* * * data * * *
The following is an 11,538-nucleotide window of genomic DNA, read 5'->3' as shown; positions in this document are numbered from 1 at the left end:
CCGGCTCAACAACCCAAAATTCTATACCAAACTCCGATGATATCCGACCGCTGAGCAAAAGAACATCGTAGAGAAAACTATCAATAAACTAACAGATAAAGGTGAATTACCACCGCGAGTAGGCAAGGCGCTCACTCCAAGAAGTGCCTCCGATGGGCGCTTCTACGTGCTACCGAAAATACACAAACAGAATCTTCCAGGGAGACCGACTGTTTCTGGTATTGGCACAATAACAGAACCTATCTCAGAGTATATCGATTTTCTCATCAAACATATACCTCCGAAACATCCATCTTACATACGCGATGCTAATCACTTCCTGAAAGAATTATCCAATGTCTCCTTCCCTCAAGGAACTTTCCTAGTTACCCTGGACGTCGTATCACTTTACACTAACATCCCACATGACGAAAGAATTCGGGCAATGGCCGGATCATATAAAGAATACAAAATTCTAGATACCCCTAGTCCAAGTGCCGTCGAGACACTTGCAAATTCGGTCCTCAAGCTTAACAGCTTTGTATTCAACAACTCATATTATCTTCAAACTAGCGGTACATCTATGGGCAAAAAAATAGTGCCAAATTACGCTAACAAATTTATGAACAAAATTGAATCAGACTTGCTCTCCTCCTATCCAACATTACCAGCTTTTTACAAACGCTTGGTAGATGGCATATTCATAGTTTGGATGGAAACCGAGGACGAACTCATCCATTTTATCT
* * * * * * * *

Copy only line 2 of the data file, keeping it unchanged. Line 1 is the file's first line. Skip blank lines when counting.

CCGGCTCAACAACCCAAAATTCTATACCAAACTCCGATGATATCCGACCGCTGAGCAAAAGAACATCGTAGAGAAAACTATCAATAAACTAACAGATAAAGGTGAATTACCACCGCGAGTAGGCAAGGCGCTCACTCCAAGAAGTGCCTCCGATGGGCGCTTCTACGTGCTACCGAAAATACACAAACAGAATCTTCCAGGGAGACCGACTGTTTCTGGTATTGGCACAATAACAGAACCTATCTCAGAGTATATCGATTTTCTCATCAAACATATACCTCCGAAACATCCATCTTACATACGCGATGCTAATCACTTCCTGAAAGAATTATCCAATGTCTCCTTCCCTCAAGGAACTTTCCTAGTTACCCTGGACGTCGTATCACTTTACACTAACATCCCACATGACGAAAGAATTCGGGCAATGGCCGGATCATATAAAGAATACAAAATTCTAGATACCCCTAGTCCAAGTGCCGTCGAGACACTTGCAAATTCGGTCCTCAAGCTTAACAGCTTTGTATTCAACAACTCATATTATCTTCAAACTAGCGGTACATCTATGGGCAAAAAAATAGTGCCAAATTACGCTAACAAATTTATGAACAAAATTGAATCAGACTTGCTCTCCTCCTATCCAACATTACCAGCTTTTTACAAACGCTTGGTAGATGGCATATTCATAGTTTGGATGGAAACCGAGGACGAACTCATCCATTTTATCT